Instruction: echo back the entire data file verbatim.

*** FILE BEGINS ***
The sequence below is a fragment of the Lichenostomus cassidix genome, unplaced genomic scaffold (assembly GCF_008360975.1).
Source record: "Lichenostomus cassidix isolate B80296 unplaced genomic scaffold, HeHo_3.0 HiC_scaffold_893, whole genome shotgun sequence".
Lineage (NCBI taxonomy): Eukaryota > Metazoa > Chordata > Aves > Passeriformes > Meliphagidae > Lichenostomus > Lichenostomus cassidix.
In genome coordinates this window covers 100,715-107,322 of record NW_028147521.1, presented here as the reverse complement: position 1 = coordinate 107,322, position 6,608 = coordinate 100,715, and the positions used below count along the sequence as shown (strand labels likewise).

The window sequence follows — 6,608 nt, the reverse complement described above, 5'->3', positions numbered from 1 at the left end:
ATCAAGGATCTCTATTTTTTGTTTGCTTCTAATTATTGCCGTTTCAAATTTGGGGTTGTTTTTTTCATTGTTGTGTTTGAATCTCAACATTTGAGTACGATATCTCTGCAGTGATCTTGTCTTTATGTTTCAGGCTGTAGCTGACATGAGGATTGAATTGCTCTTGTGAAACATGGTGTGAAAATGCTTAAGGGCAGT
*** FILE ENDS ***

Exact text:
The sequence below is a fragment of the Lichenostomus cassidix genome, unplaced genomic scaffold (assembly GCF_008360975.1).
Source record: "Lichenostomus cassidix isolate B80296 unplaced genomic scaffold, HeHo_3.0 HiC_scaffold_893, whole genome shotgun sequence".
Lineage (NCBI taxonomy): Eukaryota > Metazoa > Chordata > Aves > Passeriformes > Meliphagidae > Lichenostomus > Lichenostomus cassidix.
In genome coordinates this window covers 100,715-107,322 of record NW_028147521.1, presented here as the reverse complement: position 1 = coordinate 107,322, position 6,608 = coordinate 100,715, and the positions used below count along the sequence as shown (strand labels likewise).

The window sequence follows — 6,608 nt, the reverse complement described above, 5'->3', positions numbered from 1 at the left end:
ATCAAGGATCTCTATTTTTTGTTTGCTTCTAATTATTGCCGTTTCAAATTTGGGGTTGTTTTTTTCATTGTTGTGTTTGAATCTCAACATTTGAGTACGATATCTCTGCAGTGATCTTGTCTTTATGTTTCAGGCTGTAGCTGACATGAGGATTGAATTGCTCTTGTGAAACATGGTGTGAAAATGCTTAAGGGCAGT